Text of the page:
These posts and articles were interesting when I starred them. Now I'm not so sure. What do you think? Hey, if you send an email to email@example.com I'll put you in my Google Plus Baltimore Diner Circle and then you can see these fun and intersting articles when they're at their peak. Of course you'll have to sign up for Google Plus. If you're so inclined, please put Google Plus Baltimore Diner Circle in the subject line. (This is something you have to tell Millennials.)
A few good trend pieces:
Nation's Restaurant News tells how restaurants can cater to the tastes and habits of the Millennial generation, ages 16 to 34, a group that likes to snack, eat out a lot and socialize, according to a new consumer research report titled" Deciphering the Enigma Generation.” Nation’s Restaurant News. I just want them to use the subject lines in emails.
How restaurant remodeling pays off, also from Nation's Restaurant News, an industry site
The Wall Street Journal on two Los Angeles purveyors of "what is frequently described as "dude food, the kind of indulgent, meaty fare favored by hungry, bearded, shorts-and-baseball-cap wearing young dudes..."
Food Trucks continue to make news:
Kim Severson in the New York Times Review on how different cities are trying to regulate the progress of food trucks. There are folks in my own newsroom pod who disagree with me, but I think that Baltimore, right now, has one of the most progressive food-truck policies of any major city in North America. At least, we're in an era of good feelings.
An editorial in the New York Times doesn't quite say that food trucks were cool up until the moment when you noticed them but that's how you might take it.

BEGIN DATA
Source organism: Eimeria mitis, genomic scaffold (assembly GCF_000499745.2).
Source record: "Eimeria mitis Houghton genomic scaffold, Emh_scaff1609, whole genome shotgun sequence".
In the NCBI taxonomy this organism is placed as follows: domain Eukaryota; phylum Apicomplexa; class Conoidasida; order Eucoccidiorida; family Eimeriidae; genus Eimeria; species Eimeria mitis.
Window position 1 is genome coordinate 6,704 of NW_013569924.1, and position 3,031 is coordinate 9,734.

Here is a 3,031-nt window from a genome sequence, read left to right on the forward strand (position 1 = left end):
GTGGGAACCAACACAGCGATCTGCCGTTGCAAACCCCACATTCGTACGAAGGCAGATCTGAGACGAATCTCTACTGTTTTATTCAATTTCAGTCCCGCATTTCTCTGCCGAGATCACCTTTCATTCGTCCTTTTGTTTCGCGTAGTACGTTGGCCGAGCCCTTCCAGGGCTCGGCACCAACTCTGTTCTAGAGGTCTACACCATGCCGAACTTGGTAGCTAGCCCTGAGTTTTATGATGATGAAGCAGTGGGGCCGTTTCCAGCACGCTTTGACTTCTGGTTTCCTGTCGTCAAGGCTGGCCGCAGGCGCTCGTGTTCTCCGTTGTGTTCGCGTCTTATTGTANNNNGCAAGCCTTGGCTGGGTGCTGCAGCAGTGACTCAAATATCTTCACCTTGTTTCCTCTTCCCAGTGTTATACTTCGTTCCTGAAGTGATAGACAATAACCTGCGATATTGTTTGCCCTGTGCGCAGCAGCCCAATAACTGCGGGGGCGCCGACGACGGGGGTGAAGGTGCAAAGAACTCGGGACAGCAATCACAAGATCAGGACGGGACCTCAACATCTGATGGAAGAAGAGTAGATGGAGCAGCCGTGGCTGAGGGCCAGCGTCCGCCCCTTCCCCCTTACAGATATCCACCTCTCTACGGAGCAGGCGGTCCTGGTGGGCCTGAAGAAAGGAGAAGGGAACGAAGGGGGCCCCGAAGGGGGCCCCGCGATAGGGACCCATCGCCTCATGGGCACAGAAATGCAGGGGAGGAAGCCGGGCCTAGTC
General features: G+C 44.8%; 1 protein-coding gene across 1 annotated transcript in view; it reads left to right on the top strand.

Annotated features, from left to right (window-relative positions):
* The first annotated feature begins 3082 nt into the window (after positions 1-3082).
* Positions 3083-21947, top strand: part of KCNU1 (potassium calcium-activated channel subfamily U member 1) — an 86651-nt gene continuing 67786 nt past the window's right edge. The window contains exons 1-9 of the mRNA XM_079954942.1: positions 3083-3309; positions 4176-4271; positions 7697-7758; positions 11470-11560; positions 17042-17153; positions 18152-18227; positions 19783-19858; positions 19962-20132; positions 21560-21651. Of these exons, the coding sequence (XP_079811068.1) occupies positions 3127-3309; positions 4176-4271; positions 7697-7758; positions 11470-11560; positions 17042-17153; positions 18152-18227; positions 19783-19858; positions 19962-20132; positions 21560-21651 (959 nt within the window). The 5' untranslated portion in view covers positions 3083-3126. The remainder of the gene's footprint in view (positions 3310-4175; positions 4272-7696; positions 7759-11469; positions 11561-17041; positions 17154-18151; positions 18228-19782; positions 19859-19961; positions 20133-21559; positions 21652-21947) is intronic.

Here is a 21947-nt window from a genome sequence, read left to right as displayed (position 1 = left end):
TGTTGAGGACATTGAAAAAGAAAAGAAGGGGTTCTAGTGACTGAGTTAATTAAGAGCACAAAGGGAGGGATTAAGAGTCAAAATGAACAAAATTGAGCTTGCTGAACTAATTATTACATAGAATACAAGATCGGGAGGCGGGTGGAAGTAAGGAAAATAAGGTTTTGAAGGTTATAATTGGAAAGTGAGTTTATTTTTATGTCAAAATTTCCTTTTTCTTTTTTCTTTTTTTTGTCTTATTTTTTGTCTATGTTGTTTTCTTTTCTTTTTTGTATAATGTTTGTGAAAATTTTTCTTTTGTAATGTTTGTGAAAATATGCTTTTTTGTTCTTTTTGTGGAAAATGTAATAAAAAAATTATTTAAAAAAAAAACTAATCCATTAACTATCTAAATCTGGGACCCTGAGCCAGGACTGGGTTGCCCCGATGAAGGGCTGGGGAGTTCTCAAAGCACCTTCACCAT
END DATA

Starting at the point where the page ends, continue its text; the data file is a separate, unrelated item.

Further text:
Minx Eats had a full report from the Gathering, the July 8 food-truck rally (I told you some of these links were old
Closer to home:
A review of the Crate & Barrel's Chesapeake Bay Crab Mix on Serious Eats that neglects to mention, even in passing, how important one's choice of crab meat is to any recipe.
Food health and safety:
Borrowing from Ring Posts: the food industry abandoned its ill-fitting face role and returned to playing heel again. Bristling at the government's attempts to restrain its marketing to children, the food giants promised to self-regulate, and attempted to put the Federal Trade Commission into its finishing move, the millions-of-jobs-airplane-spin. Media observers hissed and booed, including:
Eddie Gehman Cohan has a great piece on Obama Foodorama about how the food industry's efforts were being coordinated by Anita Dunn, Obama's former White House Communications Director. The group was evilly calling itself the under the Sensible Food Policy Coalition.
Also, drinking 8 glasses of water a day is nonsense, Eater reports
And there was a commentary in the July 13 JAMA that appeared to equate childhood obesity with child abuse, or some people thought so. I'm still trying to get my hands on the full text. Scientific American reported on the piece by scientists from the Harvard School of Public Health.
Restaurant chains unveiled their One Healthy Meal campaign promising healthier meals for children, as reported on in Food Safety News and found wanting by the Center for Science in the Public Interest
Harry Potter-themed cakes on Cake Wrecks, a website usually devoted to atrociously executed professional cakes. But I think the website is saying that these ones are cool. I think.